Terrorism: Peru and Algeria

Updated February 11, 2017 | Infoplease Staff

1997 News of the World

In Peru, Tupac Amaru rebels took approximately 600 people hostage at the residence of the Japanese ambassador in Lima during a reception on December 17, 1996. President Alberto Fujimoro refused to bargain with the rebels, who demanded the release of jailed comrades. After four months of negotiations and the rebels' gradual release of most of the hostages, Peruvian soldiers stormed the embassy, rescuing all but one of the remaining 70 hostages, and killing all 14 rebels.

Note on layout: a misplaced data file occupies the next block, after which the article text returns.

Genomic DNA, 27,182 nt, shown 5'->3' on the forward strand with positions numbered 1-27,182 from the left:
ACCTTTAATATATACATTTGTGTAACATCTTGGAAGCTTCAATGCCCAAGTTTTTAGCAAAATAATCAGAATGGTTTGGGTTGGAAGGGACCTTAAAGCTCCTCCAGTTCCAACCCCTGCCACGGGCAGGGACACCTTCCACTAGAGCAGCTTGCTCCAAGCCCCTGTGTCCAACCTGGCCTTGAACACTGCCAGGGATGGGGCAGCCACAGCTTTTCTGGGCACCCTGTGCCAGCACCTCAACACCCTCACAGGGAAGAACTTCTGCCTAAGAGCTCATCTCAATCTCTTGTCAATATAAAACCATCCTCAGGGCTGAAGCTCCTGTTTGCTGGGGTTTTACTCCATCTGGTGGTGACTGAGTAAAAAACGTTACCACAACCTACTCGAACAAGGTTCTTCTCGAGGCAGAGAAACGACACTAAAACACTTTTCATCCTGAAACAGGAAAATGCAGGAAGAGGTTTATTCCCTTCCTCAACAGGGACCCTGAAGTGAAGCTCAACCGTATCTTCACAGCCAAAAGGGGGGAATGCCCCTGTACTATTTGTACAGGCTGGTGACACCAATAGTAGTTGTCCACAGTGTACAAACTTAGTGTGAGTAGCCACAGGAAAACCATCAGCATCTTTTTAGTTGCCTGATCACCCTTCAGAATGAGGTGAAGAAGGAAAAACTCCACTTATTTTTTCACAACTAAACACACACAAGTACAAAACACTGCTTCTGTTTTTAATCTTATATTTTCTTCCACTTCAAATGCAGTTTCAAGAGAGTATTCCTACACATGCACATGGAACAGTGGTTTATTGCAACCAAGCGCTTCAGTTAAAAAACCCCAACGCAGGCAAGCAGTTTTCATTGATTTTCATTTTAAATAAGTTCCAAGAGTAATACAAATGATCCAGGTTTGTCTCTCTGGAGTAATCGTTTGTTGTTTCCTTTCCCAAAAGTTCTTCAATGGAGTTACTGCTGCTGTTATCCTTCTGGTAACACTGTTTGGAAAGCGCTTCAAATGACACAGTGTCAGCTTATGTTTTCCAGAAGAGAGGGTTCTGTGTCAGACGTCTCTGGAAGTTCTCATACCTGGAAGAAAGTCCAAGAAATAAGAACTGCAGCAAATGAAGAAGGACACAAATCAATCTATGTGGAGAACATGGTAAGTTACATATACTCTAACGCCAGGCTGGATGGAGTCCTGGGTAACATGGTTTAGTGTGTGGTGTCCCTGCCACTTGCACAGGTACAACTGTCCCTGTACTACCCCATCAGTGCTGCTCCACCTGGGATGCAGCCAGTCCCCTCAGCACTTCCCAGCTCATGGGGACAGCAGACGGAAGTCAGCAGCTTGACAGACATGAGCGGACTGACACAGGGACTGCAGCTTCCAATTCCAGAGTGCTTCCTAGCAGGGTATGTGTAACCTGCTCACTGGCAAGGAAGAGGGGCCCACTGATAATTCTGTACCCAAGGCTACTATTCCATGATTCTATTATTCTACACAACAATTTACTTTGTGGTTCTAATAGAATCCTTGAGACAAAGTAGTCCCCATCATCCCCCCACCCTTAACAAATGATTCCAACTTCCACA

In Algeria, the undeclared civil war that has claimed more than 60,000 lives since 1992 escalated in its brutality and senselessness. Islamic extremists, who had originally focused their attacks on government officials and then shifted to intellectuals and journalists, most recently abandoned political motivations entirely by targeting defenseless villagers in mass slaughters as savage as they have been random. The government has been markedly ineffectual in stemming the violence, and there is some evidence that the army has looked the other way. Algeria has refused international mediation, and the outside world remains in the dark about much of what occurs within its borders.